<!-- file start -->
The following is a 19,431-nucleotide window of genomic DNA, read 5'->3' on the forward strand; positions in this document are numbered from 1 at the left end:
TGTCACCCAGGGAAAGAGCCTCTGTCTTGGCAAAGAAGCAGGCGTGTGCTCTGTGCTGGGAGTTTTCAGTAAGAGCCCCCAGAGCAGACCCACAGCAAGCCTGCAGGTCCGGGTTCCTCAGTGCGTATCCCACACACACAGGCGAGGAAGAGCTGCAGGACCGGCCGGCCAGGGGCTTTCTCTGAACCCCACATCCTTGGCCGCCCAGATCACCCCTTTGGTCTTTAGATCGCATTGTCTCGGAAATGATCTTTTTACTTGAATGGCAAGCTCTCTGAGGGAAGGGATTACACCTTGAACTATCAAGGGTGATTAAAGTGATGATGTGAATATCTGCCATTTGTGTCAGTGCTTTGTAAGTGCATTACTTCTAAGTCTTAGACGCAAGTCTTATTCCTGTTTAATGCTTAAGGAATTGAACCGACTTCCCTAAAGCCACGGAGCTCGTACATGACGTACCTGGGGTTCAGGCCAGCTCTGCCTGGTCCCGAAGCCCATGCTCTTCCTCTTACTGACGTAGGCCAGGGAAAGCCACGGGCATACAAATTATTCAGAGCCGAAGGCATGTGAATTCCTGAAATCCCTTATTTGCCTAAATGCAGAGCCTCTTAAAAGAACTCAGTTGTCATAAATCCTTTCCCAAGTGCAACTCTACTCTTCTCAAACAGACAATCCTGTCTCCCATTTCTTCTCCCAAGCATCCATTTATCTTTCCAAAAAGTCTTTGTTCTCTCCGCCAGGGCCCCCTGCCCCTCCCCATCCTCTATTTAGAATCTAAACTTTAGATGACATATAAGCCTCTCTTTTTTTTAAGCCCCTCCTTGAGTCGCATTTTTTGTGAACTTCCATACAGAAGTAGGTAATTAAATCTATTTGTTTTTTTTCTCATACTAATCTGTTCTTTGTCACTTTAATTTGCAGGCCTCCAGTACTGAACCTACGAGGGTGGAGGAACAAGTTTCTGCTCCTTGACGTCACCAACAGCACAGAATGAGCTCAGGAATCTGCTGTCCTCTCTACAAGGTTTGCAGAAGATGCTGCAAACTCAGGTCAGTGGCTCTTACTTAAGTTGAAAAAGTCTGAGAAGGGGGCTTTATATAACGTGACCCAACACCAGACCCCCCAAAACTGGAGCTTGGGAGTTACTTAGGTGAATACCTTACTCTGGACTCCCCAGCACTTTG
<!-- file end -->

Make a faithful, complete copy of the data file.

The following is a 19,431-nucleotide window of genomic DNA, read 5'->3' on the forward strand; positions in this document are numbered from 1 at the left end:
TGTCACCCAGGGAAAGAGCCTCTGTCTTGGCAAAGAAGCAGGCGTGTGCTCTGTGCTGGGAGTTTTCAGTAAGAGCCCCCAGAGCAGACCCACAGCAAGCCTGCAGGTCCGGGTTCCTCAGTGCGTATCCCACACACACAGGCGAGGAAGAGCTGCAGGACCGGCCGGCCAGGGGCTTTCTCTGAACCCCACATCCTTGGCCGCCCAGATCACCCCTTTGGTCTTTAGATCGCATTGTCTCGGAAATGATCTTTTTACTTGAATGGCAAGCTCTCTGAGGGAAGGGATTACACCTTGAACTATCAAGGGTGATTAAAGTGATGATGTGAATATCTGCCATTTGTGTCAGTGCTTTGTAAGTGCATTACTTCTAAGTCTTAGACGCAAGTCTTATTCCTGTTTAATGCTTAAGGAATTGAACCGACTTCCCTAAAGCCACGGAGCTCGTACATGACGTACCTGGGGTTCAGGCCAGCTCTGCCTGGTCCCGAAGCCCATGCTCTTCCTCTTACTGACGTAGGCCAGGGAAAGCCACGGGCATACAAATTATTCAGAGCCGAAGGCATGTGAATTCCTGAAATCCCTTATTTGCCTAAATGCAGAGCCTCTTAAAAGAACTCAGTTGTCATAAATCCTTTCCCAAGTGCAACTCTACTCTTCTCAAACAGACAATCCTGTCTCCCATTTCTTCTCCCAAGCATCCATTTATCTTTCCAAAAAGTCTTTGTTCTCTCCGCCAGGGCCCCCTGCCCCTCCCCATCCTCTATTTAGAATCTAAACTTTAGATGACATATAAGCCTCTCTTTTTTTTAAGCCCCTCCTTGAGTCGCATTTTTTGTGAACTTCCATACAGAAGTAGGTAATTAAATCTATTTGTTTTTTTTCTCATACTAATCTGTTCTTTGTCACTTTAATTTGCAGGCCTCCAGTACTGAACCTACGAGGGTGGAGGAACAAGTTTCTGCTCCTTGACGTCACCAACAGCACAGAATGAGCTCAGGAATCTGCTGTCCTCTCTACAAGGTTTGCAGAAGATGCTGCAAACTCAGGTCAGTGGCTCTTACTTAAGTTGAAAAAGTCTGAGAAGGGGGCTTTATATAACGTGACCCAACACCAGACCCCCCAAAACTGGAGCTTGGGAGTTACTTAGGTGAATACCTTACTCTGGACTCCCCAGCACTTTG